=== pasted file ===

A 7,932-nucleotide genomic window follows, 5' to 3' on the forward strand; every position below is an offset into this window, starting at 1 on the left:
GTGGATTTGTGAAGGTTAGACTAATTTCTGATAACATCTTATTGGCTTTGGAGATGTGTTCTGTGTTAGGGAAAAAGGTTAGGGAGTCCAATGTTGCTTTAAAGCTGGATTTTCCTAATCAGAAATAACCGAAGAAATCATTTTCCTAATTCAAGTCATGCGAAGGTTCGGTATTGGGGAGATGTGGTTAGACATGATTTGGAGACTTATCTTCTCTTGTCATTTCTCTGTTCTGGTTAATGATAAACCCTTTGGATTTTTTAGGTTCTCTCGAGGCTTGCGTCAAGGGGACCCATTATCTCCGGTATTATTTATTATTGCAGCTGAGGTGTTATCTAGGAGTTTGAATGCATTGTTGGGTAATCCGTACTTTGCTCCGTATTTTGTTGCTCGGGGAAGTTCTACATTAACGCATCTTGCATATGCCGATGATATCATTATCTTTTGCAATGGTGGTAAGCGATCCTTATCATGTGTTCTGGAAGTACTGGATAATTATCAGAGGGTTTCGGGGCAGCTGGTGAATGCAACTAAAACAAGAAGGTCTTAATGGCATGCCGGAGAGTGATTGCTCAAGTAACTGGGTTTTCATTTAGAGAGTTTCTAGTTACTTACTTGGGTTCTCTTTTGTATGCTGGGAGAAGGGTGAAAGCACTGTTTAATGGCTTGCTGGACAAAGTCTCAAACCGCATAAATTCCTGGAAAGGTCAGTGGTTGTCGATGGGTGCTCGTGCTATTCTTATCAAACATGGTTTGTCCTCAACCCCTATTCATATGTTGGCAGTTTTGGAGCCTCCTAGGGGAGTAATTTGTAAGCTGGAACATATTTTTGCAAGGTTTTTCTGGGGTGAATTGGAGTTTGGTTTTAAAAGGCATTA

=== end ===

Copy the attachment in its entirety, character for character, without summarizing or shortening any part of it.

A 7,932-nucleotide genomic window follows, 5' to 3' on the forward strand; every position below is an offset into this window, starting at 1 on the left:
GTGGATTTGTGAAGGTTAGACTAATTTCTGATAACATCTTATTGGCTTTGGAGATGTGTTCTGTGTTAGGGAAAAAGGTTAGGGAGTCCAATGTTGCTTTAAAGCTGGATTTTCCTAATCAGAAATAACCGAAGAAATCATTTTCCTAATTCAAGTCATGCGAAGGTTCGGTATTGGGGAGATGTGGTTAGACATGATTTGGAGACTTATCTTCTCTTGTCATTTCTCTGTTCTGGTTAATGATAAACCCTTTGGATTTTTTAGGTTCTCTCGAGGCTTGCGTCAAGGGGACCCATTATCTCCGGTATTATTTATTATTGCAGCTGAGGTGTTATCTAGGAGTTTGAATGCATTGTTGGGTAATCCGTACTTTGCTCCGTATTTTGTTGCTCGGGGAAGTTCTACATTAACGCATCTTGCATATGCCGATGATATCATTATCTTTTGCAATGGTGGTAAGCGATCCTTATCATGTGTTCTGGAAGTACTGGATAATTATCAGAGGGTTTCGGGGCAGCTGGTGAATGCAACTAAAACAAGAAGGTCTTAATGGCATGCCGGAGAGTGATTGCTCAAGTAACTGGGTTTTCATTTAGAGAGTTTCTAGTTACTTACTTGGGTTCTCTTTTGTATGCTGGGAGAAGGGTGAAAGCACTGTTTAATGGCTTGCTGGACAAAGTCTCAAACCGCATAAATTCCTGGAAAGGTCAGTGGTTGTCGATGGGTGCTCGTGCTATTCTTATCAAACATGGTTTGTCCTCAACCCCTATTCATATGTTGGCAGTTTTGGAGCCTCCTAGGGGAGTAATTTGTAAGCTGGAACATATTTTTGCAAGGTTTTTCTGGGGTGAATTGGAGTTTGGTTTTAAAAGGCATTA